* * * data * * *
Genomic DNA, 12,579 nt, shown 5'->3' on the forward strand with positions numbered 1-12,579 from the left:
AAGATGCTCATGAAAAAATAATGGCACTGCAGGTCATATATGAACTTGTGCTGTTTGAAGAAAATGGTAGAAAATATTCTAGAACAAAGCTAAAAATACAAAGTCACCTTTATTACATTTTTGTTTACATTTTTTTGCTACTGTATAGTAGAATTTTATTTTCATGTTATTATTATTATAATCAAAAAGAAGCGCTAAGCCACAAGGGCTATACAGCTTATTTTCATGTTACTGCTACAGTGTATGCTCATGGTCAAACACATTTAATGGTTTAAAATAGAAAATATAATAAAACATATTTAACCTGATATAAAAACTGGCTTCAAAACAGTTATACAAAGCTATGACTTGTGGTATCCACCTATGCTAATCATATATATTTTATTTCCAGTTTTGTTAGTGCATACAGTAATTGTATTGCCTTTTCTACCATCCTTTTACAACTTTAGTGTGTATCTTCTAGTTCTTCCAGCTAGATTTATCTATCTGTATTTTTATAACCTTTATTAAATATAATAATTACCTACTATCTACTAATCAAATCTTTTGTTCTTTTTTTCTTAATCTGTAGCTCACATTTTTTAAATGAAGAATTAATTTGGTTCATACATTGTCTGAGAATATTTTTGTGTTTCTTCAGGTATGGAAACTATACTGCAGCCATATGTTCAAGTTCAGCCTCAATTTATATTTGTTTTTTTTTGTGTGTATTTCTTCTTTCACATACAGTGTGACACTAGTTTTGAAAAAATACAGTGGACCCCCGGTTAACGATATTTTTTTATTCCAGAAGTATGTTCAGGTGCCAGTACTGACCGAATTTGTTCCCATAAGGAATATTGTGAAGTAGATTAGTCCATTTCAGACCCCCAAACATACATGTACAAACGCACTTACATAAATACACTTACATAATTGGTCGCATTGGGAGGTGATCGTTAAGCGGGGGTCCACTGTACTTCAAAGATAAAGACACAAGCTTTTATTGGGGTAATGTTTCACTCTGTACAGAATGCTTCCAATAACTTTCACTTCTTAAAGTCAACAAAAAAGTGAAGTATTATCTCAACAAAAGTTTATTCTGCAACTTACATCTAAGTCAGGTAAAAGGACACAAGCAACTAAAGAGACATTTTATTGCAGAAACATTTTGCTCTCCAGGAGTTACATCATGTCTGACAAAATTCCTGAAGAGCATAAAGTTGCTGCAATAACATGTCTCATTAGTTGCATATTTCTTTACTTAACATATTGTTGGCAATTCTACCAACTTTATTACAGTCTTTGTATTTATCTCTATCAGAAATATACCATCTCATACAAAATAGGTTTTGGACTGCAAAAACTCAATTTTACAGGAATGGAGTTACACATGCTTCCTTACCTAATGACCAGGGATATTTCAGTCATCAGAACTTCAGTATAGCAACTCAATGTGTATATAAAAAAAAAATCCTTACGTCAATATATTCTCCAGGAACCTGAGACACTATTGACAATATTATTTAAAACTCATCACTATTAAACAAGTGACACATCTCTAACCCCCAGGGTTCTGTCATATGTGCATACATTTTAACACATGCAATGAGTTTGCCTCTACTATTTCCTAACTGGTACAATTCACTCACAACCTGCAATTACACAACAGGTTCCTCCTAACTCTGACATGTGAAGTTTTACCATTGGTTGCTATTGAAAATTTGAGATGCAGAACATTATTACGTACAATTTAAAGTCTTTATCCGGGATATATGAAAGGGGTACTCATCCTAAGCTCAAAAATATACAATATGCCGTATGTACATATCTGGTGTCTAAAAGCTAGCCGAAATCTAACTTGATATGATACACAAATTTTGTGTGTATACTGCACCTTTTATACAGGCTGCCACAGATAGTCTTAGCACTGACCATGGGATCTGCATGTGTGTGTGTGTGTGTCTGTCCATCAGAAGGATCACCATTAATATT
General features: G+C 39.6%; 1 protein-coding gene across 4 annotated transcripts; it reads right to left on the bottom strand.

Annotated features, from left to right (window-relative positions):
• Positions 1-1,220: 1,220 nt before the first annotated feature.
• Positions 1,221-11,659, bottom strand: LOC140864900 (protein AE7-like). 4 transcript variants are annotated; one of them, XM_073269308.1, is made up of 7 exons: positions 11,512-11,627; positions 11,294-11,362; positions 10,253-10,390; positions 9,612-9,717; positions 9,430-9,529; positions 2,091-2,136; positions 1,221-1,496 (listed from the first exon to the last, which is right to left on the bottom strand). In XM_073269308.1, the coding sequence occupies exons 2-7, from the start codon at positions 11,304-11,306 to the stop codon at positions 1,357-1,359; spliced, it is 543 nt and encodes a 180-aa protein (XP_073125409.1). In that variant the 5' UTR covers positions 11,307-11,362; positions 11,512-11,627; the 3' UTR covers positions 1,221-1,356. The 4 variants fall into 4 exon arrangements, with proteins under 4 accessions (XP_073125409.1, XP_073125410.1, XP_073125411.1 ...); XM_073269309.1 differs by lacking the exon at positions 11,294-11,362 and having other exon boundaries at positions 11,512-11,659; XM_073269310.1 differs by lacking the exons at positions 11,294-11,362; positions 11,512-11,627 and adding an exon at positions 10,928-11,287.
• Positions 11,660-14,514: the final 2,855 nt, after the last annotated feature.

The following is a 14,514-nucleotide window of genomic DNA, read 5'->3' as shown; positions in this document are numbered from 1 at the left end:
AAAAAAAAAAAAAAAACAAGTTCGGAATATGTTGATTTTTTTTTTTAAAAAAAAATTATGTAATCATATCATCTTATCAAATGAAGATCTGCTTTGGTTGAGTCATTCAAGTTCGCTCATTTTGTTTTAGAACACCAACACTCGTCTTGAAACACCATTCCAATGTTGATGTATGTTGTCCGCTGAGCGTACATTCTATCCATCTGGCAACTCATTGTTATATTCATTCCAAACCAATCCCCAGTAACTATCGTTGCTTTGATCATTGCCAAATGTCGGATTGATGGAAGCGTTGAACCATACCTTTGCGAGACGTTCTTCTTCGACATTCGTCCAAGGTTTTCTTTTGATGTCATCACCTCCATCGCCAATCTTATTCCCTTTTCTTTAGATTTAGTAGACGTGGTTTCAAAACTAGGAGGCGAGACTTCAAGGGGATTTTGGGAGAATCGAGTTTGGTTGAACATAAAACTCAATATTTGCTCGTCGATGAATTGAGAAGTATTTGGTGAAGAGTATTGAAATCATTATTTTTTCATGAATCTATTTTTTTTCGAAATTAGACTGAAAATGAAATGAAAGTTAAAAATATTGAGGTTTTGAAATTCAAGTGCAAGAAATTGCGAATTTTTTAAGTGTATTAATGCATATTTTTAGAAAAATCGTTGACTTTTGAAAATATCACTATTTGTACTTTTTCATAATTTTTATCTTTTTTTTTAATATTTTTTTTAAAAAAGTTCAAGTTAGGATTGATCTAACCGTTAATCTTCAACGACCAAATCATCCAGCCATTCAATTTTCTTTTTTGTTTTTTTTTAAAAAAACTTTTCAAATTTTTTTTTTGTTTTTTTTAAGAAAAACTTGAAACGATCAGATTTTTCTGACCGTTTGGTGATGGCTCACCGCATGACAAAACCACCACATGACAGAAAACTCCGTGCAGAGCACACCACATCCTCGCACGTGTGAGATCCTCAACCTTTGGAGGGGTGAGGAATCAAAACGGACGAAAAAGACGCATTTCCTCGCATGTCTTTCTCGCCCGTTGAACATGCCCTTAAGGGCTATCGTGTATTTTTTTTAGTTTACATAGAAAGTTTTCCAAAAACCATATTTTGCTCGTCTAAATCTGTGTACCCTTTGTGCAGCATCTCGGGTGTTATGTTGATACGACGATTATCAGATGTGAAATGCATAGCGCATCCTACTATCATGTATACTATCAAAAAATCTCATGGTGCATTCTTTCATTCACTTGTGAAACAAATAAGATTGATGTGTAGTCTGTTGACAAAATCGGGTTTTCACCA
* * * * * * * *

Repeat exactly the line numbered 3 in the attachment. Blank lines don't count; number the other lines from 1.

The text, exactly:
General features: G+C 39.6%; 1 protein-coding gene across 4 annotated transcripts; it reads right to left on the bottom strand.